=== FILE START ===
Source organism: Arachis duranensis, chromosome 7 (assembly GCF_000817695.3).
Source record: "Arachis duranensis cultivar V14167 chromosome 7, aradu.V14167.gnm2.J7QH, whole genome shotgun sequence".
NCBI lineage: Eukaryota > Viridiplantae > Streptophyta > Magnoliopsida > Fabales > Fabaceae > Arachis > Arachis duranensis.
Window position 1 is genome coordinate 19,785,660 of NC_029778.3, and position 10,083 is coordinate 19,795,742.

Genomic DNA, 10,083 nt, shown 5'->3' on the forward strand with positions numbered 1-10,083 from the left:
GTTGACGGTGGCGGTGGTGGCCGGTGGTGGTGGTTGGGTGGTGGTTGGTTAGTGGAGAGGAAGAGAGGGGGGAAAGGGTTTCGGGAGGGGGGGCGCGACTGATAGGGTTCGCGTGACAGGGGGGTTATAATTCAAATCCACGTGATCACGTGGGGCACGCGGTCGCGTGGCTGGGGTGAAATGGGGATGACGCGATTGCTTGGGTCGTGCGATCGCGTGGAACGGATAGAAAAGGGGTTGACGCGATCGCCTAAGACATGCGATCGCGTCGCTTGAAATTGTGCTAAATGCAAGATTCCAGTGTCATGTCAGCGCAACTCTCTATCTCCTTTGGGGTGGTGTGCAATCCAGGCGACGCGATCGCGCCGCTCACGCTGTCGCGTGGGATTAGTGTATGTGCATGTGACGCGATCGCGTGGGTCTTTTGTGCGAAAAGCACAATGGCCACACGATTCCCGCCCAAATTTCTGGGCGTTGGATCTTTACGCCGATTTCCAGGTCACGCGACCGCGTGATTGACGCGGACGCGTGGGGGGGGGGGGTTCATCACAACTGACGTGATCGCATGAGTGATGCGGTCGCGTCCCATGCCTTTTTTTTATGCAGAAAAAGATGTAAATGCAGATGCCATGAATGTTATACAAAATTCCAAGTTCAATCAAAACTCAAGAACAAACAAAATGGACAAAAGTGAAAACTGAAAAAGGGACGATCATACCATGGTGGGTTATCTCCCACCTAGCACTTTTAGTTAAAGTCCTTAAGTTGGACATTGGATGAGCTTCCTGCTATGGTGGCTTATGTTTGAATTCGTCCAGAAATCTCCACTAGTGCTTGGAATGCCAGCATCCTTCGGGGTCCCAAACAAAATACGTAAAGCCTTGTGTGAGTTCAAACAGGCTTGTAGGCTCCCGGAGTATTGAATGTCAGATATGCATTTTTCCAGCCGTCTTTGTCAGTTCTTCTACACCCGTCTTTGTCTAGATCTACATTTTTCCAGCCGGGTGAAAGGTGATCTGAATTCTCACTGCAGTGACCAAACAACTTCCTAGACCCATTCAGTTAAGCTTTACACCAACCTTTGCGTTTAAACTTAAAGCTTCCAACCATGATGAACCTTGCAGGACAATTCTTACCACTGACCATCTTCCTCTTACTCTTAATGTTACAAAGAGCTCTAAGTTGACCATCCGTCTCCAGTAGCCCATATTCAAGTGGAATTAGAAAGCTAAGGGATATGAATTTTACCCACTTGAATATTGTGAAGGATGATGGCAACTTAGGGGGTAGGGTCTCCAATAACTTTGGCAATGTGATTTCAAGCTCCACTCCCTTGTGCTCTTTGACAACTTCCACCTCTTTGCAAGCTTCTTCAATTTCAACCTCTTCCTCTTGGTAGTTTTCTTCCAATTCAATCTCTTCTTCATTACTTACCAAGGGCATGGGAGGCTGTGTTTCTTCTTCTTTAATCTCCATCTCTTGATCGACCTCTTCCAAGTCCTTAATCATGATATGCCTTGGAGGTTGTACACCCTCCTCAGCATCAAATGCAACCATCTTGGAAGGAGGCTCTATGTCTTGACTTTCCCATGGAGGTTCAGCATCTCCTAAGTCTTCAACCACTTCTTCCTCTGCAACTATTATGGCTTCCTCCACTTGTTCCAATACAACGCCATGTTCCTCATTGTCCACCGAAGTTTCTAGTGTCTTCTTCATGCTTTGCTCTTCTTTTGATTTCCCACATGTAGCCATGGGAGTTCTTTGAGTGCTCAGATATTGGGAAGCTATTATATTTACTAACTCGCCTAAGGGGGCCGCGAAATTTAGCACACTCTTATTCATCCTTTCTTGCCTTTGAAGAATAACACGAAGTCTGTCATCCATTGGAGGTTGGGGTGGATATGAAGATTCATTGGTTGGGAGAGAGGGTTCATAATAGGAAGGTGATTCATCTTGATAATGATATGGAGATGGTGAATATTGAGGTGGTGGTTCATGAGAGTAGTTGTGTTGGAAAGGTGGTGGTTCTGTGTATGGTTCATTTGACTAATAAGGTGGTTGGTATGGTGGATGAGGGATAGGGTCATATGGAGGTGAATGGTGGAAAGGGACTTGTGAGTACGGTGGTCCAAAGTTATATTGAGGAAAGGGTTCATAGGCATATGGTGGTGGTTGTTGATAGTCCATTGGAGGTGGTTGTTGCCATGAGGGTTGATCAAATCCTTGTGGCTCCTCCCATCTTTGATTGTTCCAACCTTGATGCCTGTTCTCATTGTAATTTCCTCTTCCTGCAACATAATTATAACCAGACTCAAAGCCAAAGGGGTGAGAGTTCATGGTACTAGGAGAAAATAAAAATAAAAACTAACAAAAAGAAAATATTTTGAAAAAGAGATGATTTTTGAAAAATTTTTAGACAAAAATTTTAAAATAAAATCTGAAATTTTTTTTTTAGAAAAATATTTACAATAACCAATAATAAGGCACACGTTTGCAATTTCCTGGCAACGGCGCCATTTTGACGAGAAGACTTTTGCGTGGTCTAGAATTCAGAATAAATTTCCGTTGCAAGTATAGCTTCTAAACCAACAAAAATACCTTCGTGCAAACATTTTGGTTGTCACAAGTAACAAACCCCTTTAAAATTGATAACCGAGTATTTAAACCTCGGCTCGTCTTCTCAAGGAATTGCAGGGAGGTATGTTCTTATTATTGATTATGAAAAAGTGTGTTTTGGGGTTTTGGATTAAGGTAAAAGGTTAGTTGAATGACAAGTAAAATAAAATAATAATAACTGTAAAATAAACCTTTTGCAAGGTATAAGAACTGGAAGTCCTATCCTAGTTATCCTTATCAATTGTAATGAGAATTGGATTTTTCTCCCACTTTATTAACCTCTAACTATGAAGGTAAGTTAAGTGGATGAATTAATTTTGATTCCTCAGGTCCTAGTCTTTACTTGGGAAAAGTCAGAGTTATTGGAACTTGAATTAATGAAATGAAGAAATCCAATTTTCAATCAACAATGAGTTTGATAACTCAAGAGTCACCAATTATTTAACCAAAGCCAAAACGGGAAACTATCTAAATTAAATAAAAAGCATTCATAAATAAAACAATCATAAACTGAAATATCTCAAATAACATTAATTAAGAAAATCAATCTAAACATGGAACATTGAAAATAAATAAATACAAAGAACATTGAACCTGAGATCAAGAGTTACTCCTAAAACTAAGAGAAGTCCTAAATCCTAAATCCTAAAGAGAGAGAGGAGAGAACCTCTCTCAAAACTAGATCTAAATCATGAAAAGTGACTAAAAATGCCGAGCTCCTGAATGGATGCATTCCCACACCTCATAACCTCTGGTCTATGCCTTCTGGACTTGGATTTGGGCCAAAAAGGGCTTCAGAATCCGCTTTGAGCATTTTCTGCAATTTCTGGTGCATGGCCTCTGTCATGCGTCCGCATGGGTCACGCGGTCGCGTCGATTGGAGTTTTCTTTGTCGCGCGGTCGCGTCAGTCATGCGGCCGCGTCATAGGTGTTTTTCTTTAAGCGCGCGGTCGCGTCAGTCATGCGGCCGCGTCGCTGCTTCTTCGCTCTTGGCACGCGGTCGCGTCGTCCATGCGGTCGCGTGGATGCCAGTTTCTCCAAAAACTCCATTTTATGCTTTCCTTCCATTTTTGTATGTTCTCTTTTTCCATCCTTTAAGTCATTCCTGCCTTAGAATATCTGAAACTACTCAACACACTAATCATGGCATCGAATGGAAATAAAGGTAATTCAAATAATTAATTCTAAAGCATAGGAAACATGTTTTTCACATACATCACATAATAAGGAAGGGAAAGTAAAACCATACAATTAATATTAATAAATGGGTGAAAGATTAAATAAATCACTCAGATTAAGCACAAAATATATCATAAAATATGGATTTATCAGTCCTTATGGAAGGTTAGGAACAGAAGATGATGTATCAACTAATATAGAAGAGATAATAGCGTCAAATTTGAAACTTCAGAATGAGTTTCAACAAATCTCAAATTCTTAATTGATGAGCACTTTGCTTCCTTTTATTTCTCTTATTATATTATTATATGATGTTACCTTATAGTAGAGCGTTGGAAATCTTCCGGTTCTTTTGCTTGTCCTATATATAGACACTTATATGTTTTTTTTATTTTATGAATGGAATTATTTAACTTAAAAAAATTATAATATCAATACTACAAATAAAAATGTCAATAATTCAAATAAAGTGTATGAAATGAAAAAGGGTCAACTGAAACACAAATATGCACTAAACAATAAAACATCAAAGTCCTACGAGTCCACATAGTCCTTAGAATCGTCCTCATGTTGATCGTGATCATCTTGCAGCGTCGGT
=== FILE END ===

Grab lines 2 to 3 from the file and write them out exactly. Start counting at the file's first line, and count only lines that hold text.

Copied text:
Source record: "Arachis duranensis cultivar V14167 chromosome 7, aradu.V14167.gnm2.J7QH, whole genome shotgun sequence".
NCBI lineage: Eukaryota > Viridiplantae > Streptophyta > Magnoliopsida > Fabales > Fabaceae > Arachis > Arachis duranensis.